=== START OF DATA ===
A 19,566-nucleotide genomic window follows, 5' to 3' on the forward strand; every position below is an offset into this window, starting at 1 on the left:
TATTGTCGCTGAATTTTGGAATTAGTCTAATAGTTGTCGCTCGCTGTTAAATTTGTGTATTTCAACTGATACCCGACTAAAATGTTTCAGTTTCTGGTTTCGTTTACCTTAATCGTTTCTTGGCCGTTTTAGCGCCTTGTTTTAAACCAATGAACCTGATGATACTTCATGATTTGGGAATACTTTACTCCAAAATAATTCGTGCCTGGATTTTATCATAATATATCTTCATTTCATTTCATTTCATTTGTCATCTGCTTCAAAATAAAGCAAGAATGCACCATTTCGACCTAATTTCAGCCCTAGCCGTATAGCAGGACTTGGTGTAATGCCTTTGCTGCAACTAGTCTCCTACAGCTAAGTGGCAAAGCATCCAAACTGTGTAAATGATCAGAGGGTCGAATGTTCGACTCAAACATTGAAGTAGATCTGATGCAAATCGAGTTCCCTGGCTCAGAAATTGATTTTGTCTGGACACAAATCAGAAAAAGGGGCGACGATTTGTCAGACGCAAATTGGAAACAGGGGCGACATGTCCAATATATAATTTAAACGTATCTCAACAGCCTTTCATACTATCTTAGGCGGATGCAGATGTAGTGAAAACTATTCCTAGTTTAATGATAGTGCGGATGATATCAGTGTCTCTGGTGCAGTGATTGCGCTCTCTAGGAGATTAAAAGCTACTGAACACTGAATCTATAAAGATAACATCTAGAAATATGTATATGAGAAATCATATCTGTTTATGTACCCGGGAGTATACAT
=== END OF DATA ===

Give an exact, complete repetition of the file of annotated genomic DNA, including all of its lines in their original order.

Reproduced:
A 19,566-nucleotide genomic window follows, 5' to 3' on the forward strand; every position below is an offset into this window, starting at 1 on the left:
TATTGTCGCTGAATTTTGGAATTAGTCTAATAGTTGTCGCTCGCTGTTAAATTTGTGTATTTCAACTGATACCCGACTAAAATGTTTCAGTTTCTGGTTTCGTTTACCTTAATCGTTTCTTGGCCGTTTTAGCGCCTTGTTTTAAACCAATGAACCTGATGATACTTCATGATTTGGGAATACTTTACTCCAAAATAATTCGTGCCTGGATTTTATCATAATATATCTTCATTTCATTTCATTTCATTTGTCATCTGCTTCAAAATAAAGCAAGAATGCACCATTTCGACCTAATTTCAGCCCTAGCCGTATAGCAGGACTTGGTGTAATGCCTTTGCTGCAACTAGTCTCCTACAGCTAAGTGGCAAAGCATCCAAACTGTGTAAATGATCAGAGGGTCGAATGTTCGACTCAAACATTGAAGTAGATCTGATGCAAATCGAGTTCCCTGGCTCAGAAATTGATTTTGTCTGGACACAAATCAGAAAAAGGGGCGACGATTTGTCAGACGCAAATTGGAAACAGGGGCGACATGTCCAATATATAATTTAAACGTATCTCAACAGCCTTTCATACTATCTTAGGCGGATGCAGATGTAGTGAAAACTATTCCTAGTTTAATGATAGTGCGGATGATATCAGTGTCTCTGGTGCAGTGATTGCGCTCTCTAGGAGATTAAAAGCTACTGAACACTGAATCTATAAAGATAACATCTAGAAATATGTATATGAGAAATCATATCTGTTTATGTACCCGGGAGTATACAT